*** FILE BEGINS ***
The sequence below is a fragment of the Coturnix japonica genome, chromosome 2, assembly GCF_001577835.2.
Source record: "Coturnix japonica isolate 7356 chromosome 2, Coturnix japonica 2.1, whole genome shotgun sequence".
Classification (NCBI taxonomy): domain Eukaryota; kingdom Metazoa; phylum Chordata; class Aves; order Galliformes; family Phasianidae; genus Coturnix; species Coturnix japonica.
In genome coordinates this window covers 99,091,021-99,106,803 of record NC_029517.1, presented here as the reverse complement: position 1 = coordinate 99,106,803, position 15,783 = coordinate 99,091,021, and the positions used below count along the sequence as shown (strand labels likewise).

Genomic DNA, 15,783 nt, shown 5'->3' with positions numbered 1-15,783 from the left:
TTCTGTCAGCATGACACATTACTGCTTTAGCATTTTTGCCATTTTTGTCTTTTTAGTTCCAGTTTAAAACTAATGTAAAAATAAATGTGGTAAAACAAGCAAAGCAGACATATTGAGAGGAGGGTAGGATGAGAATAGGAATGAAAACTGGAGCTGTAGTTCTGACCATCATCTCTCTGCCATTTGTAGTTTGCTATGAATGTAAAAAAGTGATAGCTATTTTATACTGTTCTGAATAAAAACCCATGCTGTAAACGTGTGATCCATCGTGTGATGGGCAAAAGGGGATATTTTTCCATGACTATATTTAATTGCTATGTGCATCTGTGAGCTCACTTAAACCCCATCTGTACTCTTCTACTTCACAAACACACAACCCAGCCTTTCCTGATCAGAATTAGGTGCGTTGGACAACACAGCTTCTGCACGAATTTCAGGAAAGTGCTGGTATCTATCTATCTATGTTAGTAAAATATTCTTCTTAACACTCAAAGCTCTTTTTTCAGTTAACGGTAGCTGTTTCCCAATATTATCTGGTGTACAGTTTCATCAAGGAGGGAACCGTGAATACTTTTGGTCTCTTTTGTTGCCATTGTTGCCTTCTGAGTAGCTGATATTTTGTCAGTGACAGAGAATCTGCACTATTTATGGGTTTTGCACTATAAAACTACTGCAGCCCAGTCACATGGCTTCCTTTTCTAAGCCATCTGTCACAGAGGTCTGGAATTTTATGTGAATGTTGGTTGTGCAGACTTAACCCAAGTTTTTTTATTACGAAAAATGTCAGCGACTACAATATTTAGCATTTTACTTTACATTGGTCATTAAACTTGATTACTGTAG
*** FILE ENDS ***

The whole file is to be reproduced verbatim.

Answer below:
The sequence below is a fragment of the Coturnix japonica genome, chromosome 2, assembly GCF_001577835.2.
Source record: "Coturnix japonica isolate 7356 chromosome 2, Coturnix japonica 2.1, whole genome shotgun sequence".
Classification (NCBI taxonomy): domain Eukaryota; kingdom Metazoa; phylum Chordata; class Aves; order Galliformes; family Phasianidae; genus Coturnix; species Coturnix japonica.
In genome coordinates this window covers 99,091,021-99,106,803 of record NC_029517.1, presented here as the reverse complement: position 1 = coordinate 99,106,803, position 15,783 = coordinate 99,091,021, and the positions used below count along the sequence as shown (strand labels likewise).

Genomic DNA, 15,783 nt, shown 5'->3' with positions numbered 1-15,783 from the left:
TTCTGTCAGCATGACACATTACTGCTTTAGCATTTTTGCCATTTTTGTCTTTTTAGTTCCAGTTTAAAACTAATGTAAAAATAAATGTGGTAAAACAAGCAAAGCAGACATATTGAGAGGAGGGTAGGATGAGAATAGGAATGAAAACTGGAGCTGTAGTTCTGACCATCATCTCTCTGCCATTTGTAGTTTGCTATGAATGTAAAAAAGTGATAGCTATTTTATACTGTTCTGAATAAAAACCCATGCTGTAAACGTGTGATCCATCGTGTGATGGGCAAAAGGGGATATTTTTCCATGACTATATTTAATTGCTATGTGCATCTGTGAGCTCACTTAAACCCCATCTGTACTCTTCTACTTCACAAACACACAACCCAGCCTTTCCTGATCAGAATTAGGTGCGTTGGACAACACAGCTTCTGCACGAATTTCAGGAAAGTGCTGGTATCTATCTATCTATGTTAGTAAAATATTCTTCTTAACACTCAAAGCTCTTTTTTCAGTTAACGGTAGCTGTTTCCCAATATTATCTGGTGTACAGTTTCATCAAGGAGGGAACCGTGAATACTTTTGGTCTCTTTTGTTGCCATTGTTGCCTTCTGAGTAGCTGATATTTTGTCAGTGACAGAGAATCTGCACTATTTATGGGTTTTGCACTATAAAACTACTGCAGCCCAGTCACATGGCTTCCTTTTCTAAGCCATCTGTCACAGAGGTCTGGAATTTTATGTGAATGTTGGTTGTGCAGACTTAACCCAAGTTTTTTTATTACGAAAAATGTCAGCGACTACAATATTTAGCATTTTACTTTACATTGGTCATTAAACTTGATTACTGTAG